And there was the revenge factor as Aoki defeated Boku after the latter defeated Zorobabel Moreira, the former's best friend, in One FC: Return of Warriors in Kuala Lumpur last February. Aoki cried unabashedly after the fight not just because he was the new light heavyweight champion but also because he was able to avenge his friend Moreira.

Fourth, I loved One FC: Kings and Champions because of how the sport of MMA was in full display. In the early days of MMA, it was to initially test which discipline or fight style was better than the other. Now it is not enough that one is solely good at striking or boxing or even wrestling. Should the fight go to the mat, then you’re cooked or bound to tap out. One must know more if he wants a shot at the big time.

One FC: Kings and Champions sent a clear message to the fighters and even the fight fans: you must train hard like it’s the fight of your life but more importantly, you need a game plan and you need to impose it on your foe.

Most will pooh pooh Shinya Aoki’s one-sided victory over former One FC Light Heavyweight Champion Kotetsu Boku. But the truth is, Aoki, who isn’t great at striking, opted to not to trade strikes with Boku. He took Boku’s strength away and brought the fight to the canvass where is he dominant. Aoki took one good shot from Boku then decided that he had enough. When Aoki, the “Grandmaster of Flying Submissions” said, “I’m not giving you a chance to get more licks in”, he took down Boku in the second round and like an anaconda with its prey all tied up, it was all over.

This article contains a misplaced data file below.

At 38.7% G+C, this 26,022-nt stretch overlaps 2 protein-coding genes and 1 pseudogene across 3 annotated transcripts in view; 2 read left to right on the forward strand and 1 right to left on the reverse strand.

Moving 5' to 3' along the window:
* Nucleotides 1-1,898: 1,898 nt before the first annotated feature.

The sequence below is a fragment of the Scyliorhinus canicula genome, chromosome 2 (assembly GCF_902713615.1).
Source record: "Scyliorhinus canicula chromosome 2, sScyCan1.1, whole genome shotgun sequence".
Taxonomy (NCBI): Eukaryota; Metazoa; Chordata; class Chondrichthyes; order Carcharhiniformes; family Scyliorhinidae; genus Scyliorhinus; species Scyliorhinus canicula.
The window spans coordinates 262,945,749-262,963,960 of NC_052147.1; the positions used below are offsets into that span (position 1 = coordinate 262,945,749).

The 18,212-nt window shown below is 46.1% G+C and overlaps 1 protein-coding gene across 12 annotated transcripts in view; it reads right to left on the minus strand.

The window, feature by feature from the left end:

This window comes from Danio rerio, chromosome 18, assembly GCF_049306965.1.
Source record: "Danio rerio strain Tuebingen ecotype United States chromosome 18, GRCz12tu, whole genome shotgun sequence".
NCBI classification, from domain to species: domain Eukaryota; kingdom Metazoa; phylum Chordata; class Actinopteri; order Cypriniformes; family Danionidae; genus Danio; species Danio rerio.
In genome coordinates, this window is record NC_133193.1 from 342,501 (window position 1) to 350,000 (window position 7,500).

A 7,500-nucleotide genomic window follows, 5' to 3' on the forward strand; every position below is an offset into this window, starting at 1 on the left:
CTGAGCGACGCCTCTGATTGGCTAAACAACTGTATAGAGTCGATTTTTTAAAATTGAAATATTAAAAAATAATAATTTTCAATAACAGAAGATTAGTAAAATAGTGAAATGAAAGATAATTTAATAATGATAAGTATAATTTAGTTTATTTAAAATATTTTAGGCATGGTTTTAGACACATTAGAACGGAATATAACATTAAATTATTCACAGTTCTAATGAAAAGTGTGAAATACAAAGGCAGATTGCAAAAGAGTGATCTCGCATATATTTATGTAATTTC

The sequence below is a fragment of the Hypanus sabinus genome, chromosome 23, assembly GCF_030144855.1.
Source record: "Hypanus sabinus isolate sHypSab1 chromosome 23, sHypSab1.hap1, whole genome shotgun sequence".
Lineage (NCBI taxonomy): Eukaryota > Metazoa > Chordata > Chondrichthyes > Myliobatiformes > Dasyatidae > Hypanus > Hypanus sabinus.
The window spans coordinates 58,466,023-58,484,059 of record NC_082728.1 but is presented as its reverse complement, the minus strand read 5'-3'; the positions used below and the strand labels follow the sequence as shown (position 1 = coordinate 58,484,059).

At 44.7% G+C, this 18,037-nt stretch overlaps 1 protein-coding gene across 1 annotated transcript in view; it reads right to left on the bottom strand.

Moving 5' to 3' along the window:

This was very similar of the Vuyisile Colossa-Lowen Tynanes match in the previous One FC: Return of Warriors held in Kuala Lumpur. Tynanes, who was impressive in his destruction of Eduard Folayang in URCC Dekada, was rocked by Colossa when they stood toe-to-toe, but Tynanes, whose strength is in wrestling and submission took down Colossa and once it got there, a rear naked choke finished off the South African Muay Thai fighter.

Once on the floor, it doesn’t mean certain doom. Catalan engineered fantastic submission defense and nearly pulled off a win in his MMA debut but inexperience showed.

Kevin Belingon, who was maligned by Vietnamese fighter Thahn Vu in the days leading up to fight night, was aggressive from the moment referee Kenichi Serizawa called both to “fight”. He landed powerful leg and body kicks then threw some mean shots that rocked Vu. Belingon never let up, never allowed Vu to settle down or even counter, and ended up with an impressive victory.

For me, the match of the night was Pakistani Bashir Ahmad against Thai Shannon Wiratchai. The latter opened up a cut on the former early in the first round that it had to be momentarily stopped for a ring doctor to check if Bashir could go on. While the Pakistani was being attended to Wiratchai gestured to his opponent as if to say, “What’s going on? Let’s fight or call it off.”

The fight continued as Bashir showed that he was far from done. He was a bloody mess but he battled back and won a unanimous decision. In a post match interview with Bashir, he was not only eloquent but event magnanimous in his victory.

Placing second to that fight is the Eddie Ng-Arnold Lepont match that went back and forth before Ng, who just returned from a yearlong recovery from an injury, defeated the colorful Frenchman via armbar submission.

I used to write only about UFC and the URCC. One FC helped me broaden my MMA horizons.

Now here’s to One FC: Rise to Power on May 31 in Manila. 


Supplementary reading:

Shinya Aoki vs Kotetsu Boku: The death stare

Fil-Australian Christine Hallauer as One FC Ring Girl

Post-match interview with Bashir Ahmad